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Part of my Lincoln libraryWhile it’s important to write every day, it’s also important to be well-read. Last year (that is, 2014) I read 84 books; in 2015 that total jumped up to 96 books read.

I actually planned to read less this year. Put the time into writing, I said to myself. Somehow I managed to do both as I had a hugely busy writing year. [I also had a busy travel year, so it was busy by every metric] With this “less reading” idea in mind I had set my Goodreads goal at 50 books. Well, I had almost reached that goal by the halfway point of the year so I upped my goal to 75 books. I then blew past that a couple of months ago and (briefly) considered going for 100. In the end I decided to redirect my time elsewhere and will end the year at 96 books.

The biggest surprise (to me, at least) is how many fiction books I read. In the past I read almost exclusively non-fiction. A few years ago I read one novel; in 2013 it was about six, and last year it was 16. In 2015 I read an almost unbelievable 30 fiction books. Most of those (23) came off a classic list of “100 books to read before you die,” from which I had promised myself to read at least one a month. I read almost two. Some of those books were incredibly rotten, while others were exceptionally good. I also read several other fiction books that caught my eye (including Trident Code, the third thriller from fellow hometown boy Thomas Waite).

As always I read a lot of books about Abraham Lincoln – 29 of them to be exact. They run the gamut from the newest release by Harold Holzer to a classic 1922 book on Lincoln’s little-known trip to New England. While reading I also built up my personal Lincoln book collection, which I recently cataloged.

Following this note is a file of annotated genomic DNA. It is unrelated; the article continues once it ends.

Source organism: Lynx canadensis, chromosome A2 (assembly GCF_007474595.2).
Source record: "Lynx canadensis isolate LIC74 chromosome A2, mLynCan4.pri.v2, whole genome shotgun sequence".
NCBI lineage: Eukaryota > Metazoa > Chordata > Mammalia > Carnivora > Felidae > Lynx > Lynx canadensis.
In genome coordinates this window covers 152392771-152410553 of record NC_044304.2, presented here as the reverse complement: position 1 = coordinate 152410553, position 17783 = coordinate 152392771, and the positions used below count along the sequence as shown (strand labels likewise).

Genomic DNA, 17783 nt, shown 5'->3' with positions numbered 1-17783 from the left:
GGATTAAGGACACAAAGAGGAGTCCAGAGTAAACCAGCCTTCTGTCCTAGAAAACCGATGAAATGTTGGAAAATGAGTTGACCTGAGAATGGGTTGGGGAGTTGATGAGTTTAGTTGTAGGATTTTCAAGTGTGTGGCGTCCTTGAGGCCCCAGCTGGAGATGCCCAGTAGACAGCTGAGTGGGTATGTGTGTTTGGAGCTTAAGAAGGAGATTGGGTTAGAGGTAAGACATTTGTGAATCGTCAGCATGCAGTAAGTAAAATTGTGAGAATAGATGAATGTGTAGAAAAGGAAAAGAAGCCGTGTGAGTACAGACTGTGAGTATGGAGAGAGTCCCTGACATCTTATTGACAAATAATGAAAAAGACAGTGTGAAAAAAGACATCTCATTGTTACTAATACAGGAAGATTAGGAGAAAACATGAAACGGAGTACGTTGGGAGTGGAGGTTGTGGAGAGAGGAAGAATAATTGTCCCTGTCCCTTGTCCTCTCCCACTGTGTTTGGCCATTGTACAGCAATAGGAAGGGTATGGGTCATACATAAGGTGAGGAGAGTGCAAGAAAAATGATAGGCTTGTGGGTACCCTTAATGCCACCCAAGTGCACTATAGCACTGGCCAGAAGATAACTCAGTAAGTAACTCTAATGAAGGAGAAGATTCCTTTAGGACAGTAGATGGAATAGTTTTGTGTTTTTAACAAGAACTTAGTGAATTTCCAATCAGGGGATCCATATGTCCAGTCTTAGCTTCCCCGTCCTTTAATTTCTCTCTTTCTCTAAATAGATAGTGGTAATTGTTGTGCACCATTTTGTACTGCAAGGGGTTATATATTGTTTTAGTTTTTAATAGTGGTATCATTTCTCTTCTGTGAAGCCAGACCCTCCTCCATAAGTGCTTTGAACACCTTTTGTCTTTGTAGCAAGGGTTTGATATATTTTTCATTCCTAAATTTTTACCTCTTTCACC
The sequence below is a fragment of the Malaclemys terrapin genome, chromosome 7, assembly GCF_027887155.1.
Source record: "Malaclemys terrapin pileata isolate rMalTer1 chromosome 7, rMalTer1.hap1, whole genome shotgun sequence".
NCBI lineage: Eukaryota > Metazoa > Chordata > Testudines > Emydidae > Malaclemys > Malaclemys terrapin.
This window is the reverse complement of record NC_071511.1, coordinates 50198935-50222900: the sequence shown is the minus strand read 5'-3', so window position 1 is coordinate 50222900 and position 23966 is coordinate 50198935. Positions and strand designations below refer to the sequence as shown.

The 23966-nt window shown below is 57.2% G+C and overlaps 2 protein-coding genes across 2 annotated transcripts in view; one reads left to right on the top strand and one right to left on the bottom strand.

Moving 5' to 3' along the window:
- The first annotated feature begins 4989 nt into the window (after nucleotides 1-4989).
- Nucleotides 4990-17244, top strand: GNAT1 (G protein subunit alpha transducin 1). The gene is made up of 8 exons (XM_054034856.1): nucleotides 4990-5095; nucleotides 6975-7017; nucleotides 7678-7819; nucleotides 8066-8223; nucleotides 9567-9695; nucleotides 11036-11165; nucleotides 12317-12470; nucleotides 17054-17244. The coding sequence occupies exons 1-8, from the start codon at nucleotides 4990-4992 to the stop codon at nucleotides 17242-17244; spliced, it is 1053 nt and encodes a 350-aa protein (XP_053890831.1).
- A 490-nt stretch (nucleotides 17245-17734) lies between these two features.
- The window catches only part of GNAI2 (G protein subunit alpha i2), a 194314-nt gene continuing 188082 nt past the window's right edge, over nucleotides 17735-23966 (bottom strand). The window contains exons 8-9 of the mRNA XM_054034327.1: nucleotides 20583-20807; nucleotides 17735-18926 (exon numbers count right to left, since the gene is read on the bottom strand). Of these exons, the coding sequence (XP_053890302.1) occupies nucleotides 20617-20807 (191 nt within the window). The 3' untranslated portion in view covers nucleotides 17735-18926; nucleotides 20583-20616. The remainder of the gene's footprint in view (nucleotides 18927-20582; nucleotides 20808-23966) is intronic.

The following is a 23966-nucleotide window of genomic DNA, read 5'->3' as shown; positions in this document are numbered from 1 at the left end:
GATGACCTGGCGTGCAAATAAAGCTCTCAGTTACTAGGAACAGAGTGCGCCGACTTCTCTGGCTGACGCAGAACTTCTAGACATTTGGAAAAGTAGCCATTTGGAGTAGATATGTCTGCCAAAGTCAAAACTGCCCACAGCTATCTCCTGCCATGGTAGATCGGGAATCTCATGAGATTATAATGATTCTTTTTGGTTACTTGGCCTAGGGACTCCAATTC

New this year were books on Thomas Edison, research for my own Edison book coming out next year. In keeping with my science background (and my eclectic tastes), two sort-of biographies I read were about a somewhat deranged murderer who helped build the first Oxford English Dictionary and the little-known side career of Isaac Newton, who when he wasn’t discovering gravity and the laws of motion was chasing down counterfeiters of the King’s coins.

I even went back to my roots and read some science fiction. Classics like Cloud Atlas and The Handmaid’s Tale were joined by Tesla’s Signal, a nifty Tesla (and Edison)-oriented romp that includes Wardenclyffe and space aliens.

I’m not sure if it’s viewable by anyone but me, but here is a link to my official Year in Books on Goodreads. If that doesn’t work, try my Challenge Page.

Soooo, what about 2016? Even though my idea of keeping it to 50 in 2015 didn’t work that well, I will set the same goal for 2016. There’s a good chance I’ll pass it since I beat this year’s goal while still writing the Edison book (as well as an e-book), but I do plan to spend considerable time on my Lincoln book. Actually, as many as three Lincoln-related books I’m developing.

Happy New Year everyone. Set some ambitious goals for 2016, and then, to quote that venerable philosopher Jean-Luc Picard, “Make it so!”

David J. Kent is the author of Tesla: The Wizard of Electricity (Fall River Press) and two e-books: Nikola Tesla: Renewable Energy Ahead of Its Time and Abraham Lincoln and Nikola Tesla: Connected by Fate. His next book is about Thomas Edison, due in Barnes and Noble stores in 2016.

[Daily Post]

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